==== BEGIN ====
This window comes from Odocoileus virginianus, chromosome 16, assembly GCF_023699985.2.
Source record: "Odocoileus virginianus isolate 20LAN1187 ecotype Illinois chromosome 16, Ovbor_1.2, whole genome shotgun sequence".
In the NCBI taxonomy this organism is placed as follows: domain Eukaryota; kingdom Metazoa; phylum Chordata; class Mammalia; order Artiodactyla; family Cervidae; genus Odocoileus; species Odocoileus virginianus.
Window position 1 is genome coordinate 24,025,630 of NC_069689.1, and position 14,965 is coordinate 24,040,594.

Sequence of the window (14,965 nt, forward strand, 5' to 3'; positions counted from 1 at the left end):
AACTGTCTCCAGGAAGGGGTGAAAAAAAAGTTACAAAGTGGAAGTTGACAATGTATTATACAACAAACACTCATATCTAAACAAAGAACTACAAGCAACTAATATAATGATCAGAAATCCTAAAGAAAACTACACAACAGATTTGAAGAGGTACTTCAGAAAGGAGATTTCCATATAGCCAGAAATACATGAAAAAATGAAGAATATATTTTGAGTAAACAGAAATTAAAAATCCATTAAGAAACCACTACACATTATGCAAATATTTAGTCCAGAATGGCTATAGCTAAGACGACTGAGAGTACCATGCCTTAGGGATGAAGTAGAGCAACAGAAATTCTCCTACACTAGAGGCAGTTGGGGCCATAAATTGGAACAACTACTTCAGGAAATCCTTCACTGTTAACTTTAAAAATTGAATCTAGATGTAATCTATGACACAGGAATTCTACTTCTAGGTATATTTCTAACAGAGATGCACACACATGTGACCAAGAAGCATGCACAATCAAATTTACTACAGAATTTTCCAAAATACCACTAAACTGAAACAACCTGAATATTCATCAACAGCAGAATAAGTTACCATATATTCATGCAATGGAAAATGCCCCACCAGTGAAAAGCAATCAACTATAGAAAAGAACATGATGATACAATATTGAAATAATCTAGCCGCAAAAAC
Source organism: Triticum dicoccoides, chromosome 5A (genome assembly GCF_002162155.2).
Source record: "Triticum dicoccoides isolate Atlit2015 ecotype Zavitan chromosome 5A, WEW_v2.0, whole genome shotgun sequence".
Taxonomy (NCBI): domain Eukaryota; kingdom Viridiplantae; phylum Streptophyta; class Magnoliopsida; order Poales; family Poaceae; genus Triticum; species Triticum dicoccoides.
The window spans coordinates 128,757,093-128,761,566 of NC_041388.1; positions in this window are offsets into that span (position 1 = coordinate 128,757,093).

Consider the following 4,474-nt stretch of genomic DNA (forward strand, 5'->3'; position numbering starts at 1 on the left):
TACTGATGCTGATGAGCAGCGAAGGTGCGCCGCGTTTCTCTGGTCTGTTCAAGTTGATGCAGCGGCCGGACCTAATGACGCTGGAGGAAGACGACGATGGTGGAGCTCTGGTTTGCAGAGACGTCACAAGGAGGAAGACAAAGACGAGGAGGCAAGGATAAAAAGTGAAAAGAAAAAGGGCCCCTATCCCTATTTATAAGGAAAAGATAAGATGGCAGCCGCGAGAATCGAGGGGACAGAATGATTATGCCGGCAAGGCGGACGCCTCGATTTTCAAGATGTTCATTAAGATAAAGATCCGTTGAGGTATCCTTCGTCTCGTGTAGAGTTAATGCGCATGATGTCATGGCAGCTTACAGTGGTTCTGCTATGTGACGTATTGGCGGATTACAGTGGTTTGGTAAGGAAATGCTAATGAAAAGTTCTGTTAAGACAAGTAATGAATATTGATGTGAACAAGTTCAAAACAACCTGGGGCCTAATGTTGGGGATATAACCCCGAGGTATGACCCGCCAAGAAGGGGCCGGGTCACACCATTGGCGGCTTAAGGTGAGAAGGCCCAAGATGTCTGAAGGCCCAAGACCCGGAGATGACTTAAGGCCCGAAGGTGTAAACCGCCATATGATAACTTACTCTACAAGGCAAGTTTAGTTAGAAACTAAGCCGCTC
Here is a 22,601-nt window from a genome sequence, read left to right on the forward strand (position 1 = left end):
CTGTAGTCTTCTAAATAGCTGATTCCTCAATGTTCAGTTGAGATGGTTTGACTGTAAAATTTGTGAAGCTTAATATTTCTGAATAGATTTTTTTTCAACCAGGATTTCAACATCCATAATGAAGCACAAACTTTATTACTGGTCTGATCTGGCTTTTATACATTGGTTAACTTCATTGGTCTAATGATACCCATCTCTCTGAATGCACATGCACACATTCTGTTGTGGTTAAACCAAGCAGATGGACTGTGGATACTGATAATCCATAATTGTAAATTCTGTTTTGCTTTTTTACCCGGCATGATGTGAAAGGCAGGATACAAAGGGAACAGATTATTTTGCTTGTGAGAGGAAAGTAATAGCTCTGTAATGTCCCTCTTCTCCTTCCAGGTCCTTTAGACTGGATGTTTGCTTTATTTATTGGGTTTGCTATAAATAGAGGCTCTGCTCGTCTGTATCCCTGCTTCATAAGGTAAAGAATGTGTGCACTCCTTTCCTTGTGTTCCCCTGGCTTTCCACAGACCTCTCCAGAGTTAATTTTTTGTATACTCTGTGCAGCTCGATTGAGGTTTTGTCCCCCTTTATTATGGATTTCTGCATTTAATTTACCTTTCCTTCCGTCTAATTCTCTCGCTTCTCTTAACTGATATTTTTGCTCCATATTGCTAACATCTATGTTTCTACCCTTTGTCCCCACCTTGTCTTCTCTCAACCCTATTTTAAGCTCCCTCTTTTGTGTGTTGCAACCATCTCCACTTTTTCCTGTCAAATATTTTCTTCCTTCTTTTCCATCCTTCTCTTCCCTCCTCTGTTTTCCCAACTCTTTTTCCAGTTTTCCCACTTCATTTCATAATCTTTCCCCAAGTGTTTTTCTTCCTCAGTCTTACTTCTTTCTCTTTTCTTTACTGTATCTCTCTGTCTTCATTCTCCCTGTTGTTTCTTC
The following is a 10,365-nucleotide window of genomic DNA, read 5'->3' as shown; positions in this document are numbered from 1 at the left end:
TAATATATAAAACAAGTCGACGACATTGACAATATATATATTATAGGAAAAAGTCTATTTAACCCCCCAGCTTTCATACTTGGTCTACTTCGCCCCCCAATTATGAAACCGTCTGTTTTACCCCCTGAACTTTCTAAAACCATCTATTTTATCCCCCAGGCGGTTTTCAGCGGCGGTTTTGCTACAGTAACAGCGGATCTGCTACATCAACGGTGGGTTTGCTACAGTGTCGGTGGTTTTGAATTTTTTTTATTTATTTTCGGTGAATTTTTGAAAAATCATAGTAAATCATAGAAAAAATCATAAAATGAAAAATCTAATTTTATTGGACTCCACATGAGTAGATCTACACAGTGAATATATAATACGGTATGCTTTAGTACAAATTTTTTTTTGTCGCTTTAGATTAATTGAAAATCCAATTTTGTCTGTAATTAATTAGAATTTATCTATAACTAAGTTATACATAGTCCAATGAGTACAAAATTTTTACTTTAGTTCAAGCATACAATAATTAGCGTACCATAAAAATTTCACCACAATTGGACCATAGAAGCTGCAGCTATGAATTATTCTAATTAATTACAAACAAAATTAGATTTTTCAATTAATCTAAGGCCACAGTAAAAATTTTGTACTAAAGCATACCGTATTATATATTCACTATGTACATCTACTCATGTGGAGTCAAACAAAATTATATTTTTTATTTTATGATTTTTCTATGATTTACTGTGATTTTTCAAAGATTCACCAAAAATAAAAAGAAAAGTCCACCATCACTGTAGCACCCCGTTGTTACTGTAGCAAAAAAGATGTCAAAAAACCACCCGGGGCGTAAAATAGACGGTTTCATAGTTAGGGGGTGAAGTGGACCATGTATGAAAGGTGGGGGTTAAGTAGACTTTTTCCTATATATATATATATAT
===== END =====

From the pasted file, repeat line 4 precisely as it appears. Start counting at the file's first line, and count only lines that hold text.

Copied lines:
Window position 1 is genome coordinate 24,025,630 of NC_069689.1, and position 14,965 is coordinate 24,040,594.